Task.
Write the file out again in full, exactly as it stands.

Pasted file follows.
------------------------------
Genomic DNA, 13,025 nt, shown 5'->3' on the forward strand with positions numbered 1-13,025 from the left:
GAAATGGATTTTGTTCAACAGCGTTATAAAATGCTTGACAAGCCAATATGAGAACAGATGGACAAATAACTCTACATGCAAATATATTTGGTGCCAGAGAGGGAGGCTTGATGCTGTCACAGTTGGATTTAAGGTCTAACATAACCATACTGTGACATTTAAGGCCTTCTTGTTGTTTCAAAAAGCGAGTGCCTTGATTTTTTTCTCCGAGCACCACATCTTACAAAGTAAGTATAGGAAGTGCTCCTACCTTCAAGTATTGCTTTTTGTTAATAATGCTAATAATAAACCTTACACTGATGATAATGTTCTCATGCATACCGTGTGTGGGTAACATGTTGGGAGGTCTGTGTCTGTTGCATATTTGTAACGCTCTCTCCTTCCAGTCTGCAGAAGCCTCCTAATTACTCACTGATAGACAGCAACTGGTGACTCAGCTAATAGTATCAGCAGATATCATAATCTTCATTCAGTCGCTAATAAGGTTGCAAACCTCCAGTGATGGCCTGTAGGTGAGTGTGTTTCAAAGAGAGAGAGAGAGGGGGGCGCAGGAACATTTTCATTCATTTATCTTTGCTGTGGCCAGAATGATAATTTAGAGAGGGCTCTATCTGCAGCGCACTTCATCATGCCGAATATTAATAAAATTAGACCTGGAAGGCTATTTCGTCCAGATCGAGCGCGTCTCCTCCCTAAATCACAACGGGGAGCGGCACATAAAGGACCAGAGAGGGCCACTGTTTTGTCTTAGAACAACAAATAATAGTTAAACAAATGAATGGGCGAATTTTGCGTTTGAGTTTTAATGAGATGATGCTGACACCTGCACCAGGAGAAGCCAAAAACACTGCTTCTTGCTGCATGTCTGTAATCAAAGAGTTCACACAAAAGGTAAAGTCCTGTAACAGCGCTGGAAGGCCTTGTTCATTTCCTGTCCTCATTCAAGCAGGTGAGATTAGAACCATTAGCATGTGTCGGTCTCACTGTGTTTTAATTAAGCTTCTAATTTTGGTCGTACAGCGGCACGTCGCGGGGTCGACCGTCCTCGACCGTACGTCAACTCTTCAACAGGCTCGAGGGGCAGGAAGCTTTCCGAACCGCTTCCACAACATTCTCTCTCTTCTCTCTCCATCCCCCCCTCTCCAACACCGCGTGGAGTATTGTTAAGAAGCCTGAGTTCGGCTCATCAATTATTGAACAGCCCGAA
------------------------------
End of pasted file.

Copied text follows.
Genomic DNA, 13,025 nt, shown 5'->3' on the forward strand with positions numbered 1-13,025 from the left:
GAAATGGATTTTGTTCAACAGCGTTATAAAATGCTTGACAAGCCAATATGAGAACAGATGGACAAATAACTCTACATGCAAATATATTTGGTGCCAGAGAGGGAGGCTTGATGCTGTCACAGTTGGATTTAAGGTCTAACATAACCATACTGTGACATTTAAGGCCTTCTTGTTGTTTCAAAAAGCGAGTGCCTTGATTTTTTTCTCCGAGCACCACATCTTACAAAGTAAGTATAGGAAGTGCTCCTACCTTCAAGTATTGCTTTTTGTTAATAATGCTAATAATAAACCTTACACTGATGATAATGTTCTCATGCATACCGTGTGTGGGTAACATGTTGGGAGGTCTGTGTCTGTTGCATATTTGTAACGCTCTCTCCTTCCAGTCTGCAGAAGCCTCCTAATTACTCACTGATAGACAGCAACTGGTGACTCAGCTAATAGTATCAGCAGATATCATAATCTTCATTCAGTCGCTAATAAGGTTGCAAACCTCCAGTGATGGCCTGTAGGTGAGTGTGTTTCAAAGAGAGAGAGAGAGGGGGGCGCAGGAACATTTTCATTCATTTATCTTTGCTGTGGCCAGAATGATAATTTAGAGAGGGCTCTATCTGCAGCGCACTTCATCATGCCGAATATTAATAAAATTAGACCTGGAAGGCTATTTCGTCCAGATCGAGCGCGTCTCCTCCCTAAATCACAACGGGGAGCGGCACATAAAGGACCAGAGAGGGCCACTGTTTTGTCTTAGAACAACAAATAATAGTTAAACAAATGAATGGGCGAATTTTGCGTTTGAGTTTTAATGAGATGATGCTGACACCTGCACCAGGAGAAGCCAAAAACACTGCTTCTTGCTGCATGTCTGTAATCAAAGAGTTCACACAAAAGGTAAAGTCCTGTAACAGCGCTGGAAGGCCTTGTTCATTTCCTGTCCTCATTCAAGCAGGTGAGATTAGAACCATTAGCATGTGTCGGTCTCACTGTGTTTTAATTAAGCTTCTAATTTTGGTCGTACAGCGGCACGTCGCGGGGTCGACCGTCCTCGACCGTACGTCAACTCTTCAACAGGCTCGAGGGGCAGGAAGCTTTCCGAACCGCTTCCACAACATTCTCTCTCTTCTCTCTCCATCCCCCCCTCTCCAACACCGCGTGGAGTATTGTTAAGAAGCCTGAGTTCGGCTCATCAATTATTGAACAGCCCGAA